17 Autism-Related Tattoos and the Wonderful Stories Behind Them


Bumper stickers, T-shirts, ribbons — raising awareness for autism comes in many forms. Some people, though, opt for a more permanent route when it comes to bringing acceptance to the condition they care about. We’re talking about tattoos. Below, 17 people shared their autism-awareness ink with us and then explained what their design meant. Some feature the popular rainbow-colored puzzle piece, a symbol adopted in 1999 as the universal sign of autism awareness, according to The Autism Society. Others feature poems and quotes that have taken on new meaning since an autism diagnosis. All of them, though, have one thing in common: acceptance.

Take a look:

1. “I had the puzzle pieces encased in a shield because as the father of my children, I’m their protector. I fight for them. I had it placed on my forearm for all the world to see because I am not ashamed.” — Jon Leger

JonLeger

2. “We got our matching tattoos on April 2, 2014 to mark Autism Awareness Day for our beautiful boy. It’s green as that’s [his] favorite color.” — Janine Lomax

3. “My daughter is nonverbal autistic, and I dedicate the Rascal Flatts song ‘I Won’t Let Go’ to her. [She] loves to swing on the swings.” — Samantha Tabala

Samantha Ranzie Tabala

4. “It just symbolizes the love and support I have for my brother.” — Marrisa Coyle

Marrisa Coyle

5. “I’ve flip-flopped between what I want to do with my life, but one day I was fortunate enough to meet a young individual [who] was diagnosed with autism. When I met him it was like a light turned on. I spent the next five weeks tutoring him and teaching him how to play music. It was the most fun and rewarding thing I had ever done.” — Cody Thompson

CodyThompson

6. “I count my blessings every day. One of those blessings is my son and the gift he has given me, which is an opportunity to see the world through his eyes.” — Kathy Hooven

Tatto reads: “The meaning of life is to find your gift. The purpose of life is to give it away.”

7. “As a whole, the piece is a reminder of that day I found out my son was different and everything he has gone through to get where he is at today. To take something so painful and turn it into something beautiful.” — Jorge Porras

Jorge P

8. “It is dedicated to my students who have taught me more than I could ever teach them.” –Katie Doherty

Katie Doherty

9. “I was 15 when I had her, and two months after birth she was diagnosed with optic nerve hypoplasia (completely blind). When she was 5 years old she was diagnosed autistic. So, I chose to put her name in braille to represent her main diagnosis, and her middle name is Irene, which means ‘peace’ in Greek.” — Connie Bonilla

Connie Bonilla

10. “There are a few reasons I got my tattoo. The first being my best friend’s younger sister has autism. The second reason is for my soon-to-be nephew, who is on the autism spectrum. And the third reason is a personal one. The phrase ‘look past limitation’ stood out to me immediately when picking out my tattoo. I have spina bifida, and my whole life has been overcoming the obstacles that come with it.” — Felicia Spataro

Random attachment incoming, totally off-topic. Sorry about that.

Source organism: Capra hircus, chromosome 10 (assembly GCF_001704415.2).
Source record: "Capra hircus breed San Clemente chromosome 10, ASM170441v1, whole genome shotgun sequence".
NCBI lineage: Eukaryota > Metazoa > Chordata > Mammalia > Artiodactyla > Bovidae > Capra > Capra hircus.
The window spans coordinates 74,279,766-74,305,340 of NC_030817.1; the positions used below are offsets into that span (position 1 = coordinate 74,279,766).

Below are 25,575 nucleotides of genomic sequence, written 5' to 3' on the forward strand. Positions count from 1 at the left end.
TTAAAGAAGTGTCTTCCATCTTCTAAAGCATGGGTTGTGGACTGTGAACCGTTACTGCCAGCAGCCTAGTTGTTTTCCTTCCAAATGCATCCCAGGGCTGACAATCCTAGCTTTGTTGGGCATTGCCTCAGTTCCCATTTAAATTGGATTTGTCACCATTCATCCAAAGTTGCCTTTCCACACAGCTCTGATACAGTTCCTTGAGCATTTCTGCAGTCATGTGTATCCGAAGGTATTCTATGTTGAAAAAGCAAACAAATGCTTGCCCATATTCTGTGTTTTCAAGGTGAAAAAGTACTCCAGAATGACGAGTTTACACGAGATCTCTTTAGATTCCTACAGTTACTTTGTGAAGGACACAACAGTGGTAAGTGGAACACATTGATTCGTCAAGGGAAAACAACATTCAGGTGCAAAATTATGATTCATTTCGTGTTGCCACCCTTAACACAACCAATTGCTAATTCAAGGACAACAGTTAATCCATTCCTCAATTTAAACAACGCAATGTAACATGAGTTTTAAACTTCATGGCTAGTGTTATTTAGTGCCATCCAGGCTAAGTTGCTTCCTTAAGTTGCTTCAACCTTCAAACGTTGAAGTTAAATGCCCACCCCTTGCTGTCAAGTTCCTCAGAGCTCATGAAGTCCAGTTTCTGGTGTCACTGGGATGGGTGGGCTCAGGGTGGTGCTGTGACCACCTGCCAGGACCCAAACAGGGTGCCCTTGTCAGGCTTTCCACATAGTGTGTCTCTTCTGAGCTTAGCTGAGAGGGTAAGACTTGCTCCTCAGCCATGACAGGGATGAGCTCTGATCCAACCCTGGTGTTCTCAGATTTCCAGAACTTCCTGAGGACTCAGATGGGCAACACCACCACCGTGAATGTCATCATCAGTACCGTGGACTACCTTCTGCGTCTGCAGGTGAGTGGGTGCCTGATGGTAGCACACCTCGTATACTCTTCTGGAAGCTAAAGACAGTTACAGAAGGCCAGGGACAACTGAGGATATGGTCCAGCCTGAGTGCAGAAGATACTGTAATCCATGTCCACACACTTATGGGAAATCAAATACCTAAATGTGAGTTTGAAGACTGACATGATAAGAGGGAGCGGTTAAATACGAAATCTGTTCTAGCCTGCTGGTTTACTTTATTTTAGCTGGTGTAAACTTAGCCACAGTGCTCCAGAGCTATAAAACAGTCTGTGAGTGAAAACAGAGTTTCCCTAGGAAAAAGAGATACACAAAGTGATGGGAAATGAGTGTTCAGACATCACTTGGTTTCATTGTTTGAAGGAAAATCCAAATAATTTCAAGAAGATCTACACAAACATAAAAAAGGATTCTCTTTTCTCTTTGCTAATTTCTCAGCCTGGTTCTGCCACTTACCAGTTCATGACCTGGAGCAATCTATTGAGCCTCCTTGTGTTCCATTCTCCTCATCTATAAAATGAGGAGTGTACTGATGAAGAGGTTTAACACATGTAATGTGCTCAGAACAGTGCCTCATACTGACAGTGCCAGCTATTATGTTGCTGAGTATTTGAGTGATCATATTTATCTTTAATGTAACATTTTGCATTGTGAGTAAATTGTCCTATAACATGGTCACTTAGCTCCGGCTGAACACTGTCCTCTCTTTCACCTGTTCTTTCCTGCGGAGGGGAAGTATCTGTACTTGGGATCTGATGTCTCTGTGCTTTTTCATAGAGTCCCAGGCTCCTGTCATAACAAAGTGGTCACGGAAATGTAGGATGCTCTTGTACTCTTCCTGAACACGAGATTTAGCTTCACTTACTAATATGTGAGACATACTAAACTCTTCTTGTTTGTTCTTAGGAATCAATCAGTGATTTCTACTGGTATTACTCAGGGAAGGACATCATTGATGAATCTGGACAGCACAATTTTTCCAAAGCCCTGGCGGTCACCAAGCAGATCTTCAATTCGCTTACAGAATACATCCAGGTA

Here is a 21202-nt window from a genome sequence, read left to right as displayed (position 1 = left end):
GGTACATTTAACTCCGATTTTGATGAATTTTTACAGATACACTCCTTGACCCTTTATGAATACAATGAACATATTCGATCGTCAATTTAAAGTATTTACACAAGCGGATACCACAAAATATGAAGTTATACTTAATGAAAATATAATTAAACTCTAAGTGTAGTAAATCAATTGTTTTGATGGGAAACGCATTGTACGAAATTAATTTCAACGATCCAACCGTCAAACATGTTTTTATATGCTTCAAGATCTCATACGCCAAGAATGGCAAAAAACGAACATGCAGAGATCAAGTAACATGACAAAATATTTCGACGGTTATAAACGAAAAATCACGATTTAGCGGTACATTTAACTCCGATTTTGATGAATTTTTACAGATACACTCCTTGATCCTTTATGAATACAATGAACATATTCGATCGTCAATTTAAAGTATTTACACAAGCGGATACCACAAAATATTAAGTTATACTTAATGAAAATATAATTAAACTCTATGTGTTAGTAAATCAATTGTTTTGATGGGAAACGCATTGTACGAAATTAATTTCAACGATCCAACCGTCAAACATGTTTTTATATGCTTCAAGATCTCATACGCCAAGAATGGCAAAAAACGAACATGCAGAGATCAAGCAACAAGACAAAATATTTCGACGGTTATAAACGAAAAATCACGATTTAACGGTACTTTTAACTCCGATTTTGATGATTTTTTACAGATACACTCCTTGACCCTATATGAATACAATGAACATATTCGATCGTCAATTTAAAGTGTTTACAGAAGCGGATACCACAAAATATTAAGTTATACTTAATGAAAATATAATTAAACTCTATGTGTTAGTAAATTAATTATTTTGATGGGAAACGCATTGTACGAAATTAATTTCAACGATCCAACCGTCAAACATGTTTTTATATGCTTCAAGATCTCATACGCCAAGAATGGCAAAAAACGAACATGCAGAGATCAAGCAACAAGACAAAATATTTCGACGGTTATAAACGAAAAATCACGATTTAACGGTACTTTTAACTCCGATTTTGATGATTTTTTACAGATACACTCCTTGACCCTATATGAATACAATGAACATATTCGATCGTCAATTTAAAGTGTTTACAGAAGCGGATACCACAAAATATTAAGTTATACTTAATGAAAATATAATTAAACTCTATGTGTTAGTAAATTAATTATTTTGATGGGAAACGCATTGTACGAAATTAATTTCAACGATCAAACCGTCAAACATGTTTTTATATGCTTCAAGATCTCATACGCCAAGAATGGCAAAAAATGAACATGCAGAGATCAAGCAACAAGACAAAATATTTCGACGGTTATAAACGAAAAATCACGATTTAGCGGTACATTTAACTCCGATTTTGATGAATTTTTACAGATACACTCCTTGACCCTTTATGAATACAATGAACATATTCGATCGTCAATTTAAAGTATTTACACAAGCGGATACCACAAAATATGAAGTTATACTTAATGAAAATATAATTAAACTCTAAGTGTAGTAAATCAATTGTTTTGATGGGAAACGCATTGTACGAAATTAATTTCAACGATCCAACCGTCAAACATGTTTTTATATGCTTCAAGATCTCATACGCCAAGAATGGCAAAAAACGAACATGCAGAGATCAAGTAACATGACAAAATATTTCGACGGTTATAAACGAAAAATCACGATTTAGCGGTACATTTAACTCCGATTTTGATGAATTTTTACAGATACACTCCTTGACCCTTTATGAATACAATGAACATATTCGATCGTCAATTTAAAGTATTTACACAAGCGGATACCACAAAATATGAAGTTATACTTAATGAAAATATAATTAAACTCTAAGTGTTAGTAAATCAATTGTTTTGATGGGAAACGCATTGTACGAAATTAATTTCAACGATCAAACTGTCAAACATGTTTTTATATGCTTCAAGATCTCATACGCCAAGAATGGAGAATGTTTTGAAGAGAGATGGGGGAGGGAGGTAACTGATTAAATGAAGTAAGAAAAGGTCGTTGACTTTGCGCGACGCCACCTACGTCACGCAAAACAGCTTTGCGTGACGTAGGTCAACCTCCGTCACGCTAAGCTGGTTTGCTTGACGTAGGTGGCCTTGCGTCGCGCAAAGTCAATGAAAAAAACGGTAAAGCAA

Felicia Spataro

11. “One of my best friend’s son has autism. I put [my tattoo] where I did so more people will see it and ask me about it to spread awareness!” — Terin Garrett

Terin Garrett

12. “I’m not ashamed of my little brother’s disorder, nor would I trade him in for any ‘normal’ person in the world.” — Alex Weldon

11650674_10207010083160973_863246327_n (1)

13. “I got it for my sister, Skylar, whom we found out had autism when she was 4. She turns 15 in about two weeks and starts high school in August. She’s the light of my life. Ariel is her favorite princess, and the name is in her handwriting.” — Alex Adkisson

Alex Adkisson

14. “My brother was diagnosed when he was 2, and it has a huge impact on my family’s life. It also reminds me that even though life hasn’t been easy… the situation has made us close as a family.” — Abby Crouch

Abby Crouch

15. “My youngest son was recently diagnosed with autism and I am afflicted with a rare disease called Behcet’s. I want whoever sees my tattoo to know, even though we [have] these conditions, we keep our heads high and live life to the fullest. Every day life hands you struggles, but you can rise above them and find the great joys in life, too.” — Amy DiMonda

Amy DiMonda

16. “I got this poem tattoo because my sister is nonverbal but has been writing beautiful poetry from a very young age. This poem is featured in a book that my sister and my mom wrote titled “I Am In Here: The Journey of a Child with Autism Who Cannot Speak but Finds her Voice.” The poem is right in the front cover of the book, and I got the tattoo in the same exact font as it appears in the book.” — Gale Bonker

Tattoo reads: “I sometimes fear That people cannot understand That I Hear. And I know That they don’t believe I go To every extreme To try to express My need to talk. If only they could walk In my shoes They would share my news: I am in here. And trying to speak every day In some kind of way.”

 17. “The tattoos are both ways to honor my son and open a door to discuss autism with someone who might not know about it or who might want to know more about it.” — Diana Gatrell Anderson

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 Do you have an autism-related tattoo you’d like to share with us? Send a photo and the story behind it to [email protected]




17 Autism-Related Tattoos and the Wonderful Stories Behind Them

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